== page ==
Evidence of mankind in the area now known as Libya goes back 8,000 years when the climate was much milder and before the desert encroached from the south.
Nomadic tribes lived on the rich grassland and were eventually taken over by the Berbers who are thought to have come over from south west Asia.
The region was the subject of many invasions and occupations. The Phoenicians and Carthaginians lived there; the Greeks arrived before the Romans, but both left many classical remains. It was the invasion by the Arabs in the 7th Century that changed the region, converting it to Islam.
The next major invasion was by the Ottoman Empire in the early 1500s. They were to stay in the three areas known as Cyrenaica (in the east), Tripolitania (in the west) and Fezzan (in the south) until they were forced out by the Italians in 1911.
The Italian reign was relatively short lived, although they were the first to name the area as Libya in 1934. The Italians suffered from many skirmishes with local movements but held on to power until the Second World War. After battles with the Italians and then Field Marshal Rommel of the Afrika Corps, the British managed to take control of the whole of the North African coast.
After the war Libya was one of the few countries that achieved independence under the United Nations auspices. Although independence was planned for 1st January 1952, the Libyans declared independence on 24th December 1951.
Sidi Idris al-Senussi who had led the negotiations with the United Nations was then invited to take the crown which he duly did and became known as Idris of Libya. During his reign, in 1959, oil was found in Libya and the country prospered.
On 1st September 1969 whilst Idris was on a trip to Turkey a group of young military officers led by Muammar Gaddafi seized control, the monarchy was abolished and a republic was proclaimed.
Over the next 42 years Gaddafi consolidated his power and ran the country as a dictator. He developed his own political theory, known as the Third Universal Theory which was set out in his ‘Green Book’. There was the General People’s Congress (GPC) which equated to a Parliament but more in name than actions. No political parties were permitted.
By January 2011 the Arab Spring had caught hold in neighbouring Tunisia and in the February a popular uprising took hold in the east of the country around Benghazi. By March Gaddafi had lost large tracts of land to the rebels who were supported by a United Nations no fly zone and a bombing campaign by NATO.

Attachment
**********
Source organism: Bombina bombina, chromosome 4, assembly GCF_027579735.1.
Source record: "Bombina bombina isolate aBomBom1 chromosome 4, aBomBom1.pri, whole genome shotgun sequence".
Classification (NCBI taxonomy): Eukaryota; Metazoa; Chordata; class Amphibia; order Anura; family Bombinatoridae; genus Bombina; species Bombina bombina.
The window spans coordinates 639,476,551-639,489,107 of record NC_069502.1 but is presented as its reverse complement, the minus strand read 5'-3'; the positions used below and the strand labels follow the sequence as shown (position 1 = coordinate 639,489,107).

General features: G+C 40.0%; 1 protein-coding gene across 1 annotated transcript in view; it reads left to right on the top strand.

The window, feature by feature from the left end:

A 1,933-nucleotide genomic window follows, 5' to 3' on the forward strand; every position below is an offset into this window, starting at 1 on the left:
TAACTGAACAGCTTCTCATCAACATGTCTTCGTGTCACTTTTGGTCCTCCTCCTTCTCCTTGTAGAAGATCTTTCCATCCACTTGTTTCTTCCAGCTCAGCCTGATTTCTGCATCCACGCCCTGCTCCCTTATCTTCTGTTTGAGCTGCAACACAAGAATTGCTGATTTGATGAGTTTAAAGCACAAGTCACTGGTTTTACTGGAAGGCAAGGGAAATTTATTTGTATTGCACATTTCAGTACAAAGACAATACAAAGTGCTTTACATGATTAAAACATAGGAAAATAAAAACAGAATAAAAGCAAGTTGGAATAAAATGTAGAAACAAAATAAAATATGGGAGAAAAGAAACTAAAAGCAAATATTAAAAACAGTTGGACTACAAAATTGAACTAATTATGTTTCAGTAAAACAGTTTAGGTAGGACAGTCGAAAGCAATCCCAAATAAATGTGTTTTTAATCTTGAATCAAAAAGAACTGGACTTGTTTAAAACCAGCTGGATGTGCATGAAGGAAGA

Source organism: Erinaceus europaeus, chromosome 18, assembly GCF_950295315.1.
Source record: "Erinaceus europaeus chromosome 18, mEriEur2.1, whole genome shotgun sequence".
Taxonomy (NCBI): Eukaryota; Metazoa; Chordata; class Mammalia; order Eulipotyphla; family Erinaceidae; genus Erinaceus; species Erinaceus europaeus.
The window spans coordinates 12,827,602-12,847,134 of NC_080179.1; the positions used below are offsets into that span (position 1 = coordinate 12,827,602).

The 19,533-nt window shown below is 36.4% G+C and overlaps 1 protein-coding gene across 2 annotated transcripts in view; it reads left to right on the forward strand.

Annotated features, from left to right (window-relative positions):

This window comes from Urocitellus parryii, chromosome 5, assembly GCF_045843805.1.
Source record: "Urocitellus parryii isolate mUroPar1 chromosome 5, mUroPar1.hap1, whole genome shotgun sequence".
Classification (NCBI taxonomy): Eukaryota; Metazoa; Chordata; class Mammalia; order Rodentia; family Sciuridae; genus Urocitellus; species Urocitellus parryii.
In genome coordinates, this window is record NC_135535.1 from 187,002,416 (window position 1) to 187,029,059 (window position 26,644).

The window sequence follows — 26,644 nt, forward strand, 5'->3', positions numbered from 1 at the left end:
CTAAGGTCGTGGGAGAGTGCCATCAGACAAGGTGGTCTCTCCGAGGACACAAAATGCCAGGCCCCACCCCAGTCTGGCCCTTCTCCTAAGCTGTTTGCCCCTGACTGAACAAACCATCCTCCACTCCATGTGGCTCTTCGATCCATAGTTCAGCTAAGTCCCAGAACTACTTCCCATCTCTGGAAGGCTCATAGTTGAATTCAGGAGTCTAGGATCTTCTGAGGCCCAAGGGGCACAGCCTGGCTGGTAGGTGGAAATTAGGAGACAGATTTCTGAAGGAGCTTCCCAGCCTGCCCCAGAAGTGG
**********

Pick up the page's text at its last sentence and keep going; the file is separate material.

On 22nd August 2011 Tripoli fell to the rebels and on 20th October Muammar Gaddafi was captured and subsequently shot whilst being transported. He was buried in an unknown spot in the desert in the October.
Meanwhile on 5th March 2011 a National Transitional Council was established which took responsibility for the transition to a democratic Islamic state and in February 2012 a new Elections Law laid the groundwork for the election of a Public National Conference on 6th July.
On 8th August 2012 the new General National Congress (GNC) with 200 seats came into existence. The new parliament was not a happy place with bickering between the more liberal elements and Islamists growing throughout the period. During its short life there were three Prime Ministers with, at one point, two Prime Ministers elected by the two factions.
The GNC did manage to put in place the framework for a new parliament and eventually established a 47 member Constitutional Assembly which was given the task of drafting a new constitution. Meanwhile problems began once more in the east of the country with armed groups seeking to establish an autonomous region centred on Benghazi. The fighting broke out of the east and by late June 2014 battles were raging around Tripoli airport with Islamists and anti-Islamist militia fighting it out.
Whilst all of this was taking place an election was held on 25th June 2014 for the 200 members of the new House of Representatives. Registration for the elections was low and so was the turnout with the requirement that the candidates must be independents and could not be associated with a political party. The final results gave the secularists the majority with only about 30 Islamists being elected.
Although only 188 members were elected due to boycotts and the security situation the parliament met for the first time on 4th August 2014 in the safe haven of Tobruk in the far east of the country near to the Egyptian border.
The first problem the parliament had to resolve was how to stop the fighting between militias and how to start the flow of oil once more to bring in much needed revenues. At the time of writing the parliament was tackling these problems but had agreed to hold a direct election for a President.
As of August 2014 the President is to be elected in direct elections but no date has been agreed.
The unicameral House of Representatives has 200 seats and serves for a four year term.
The Transparency International Corruption Perceptions Index (CPI) 2016 places Libya at joint 170th out of 176 countries with a CPI 2016 score of 14 (where 100 is least corrupt).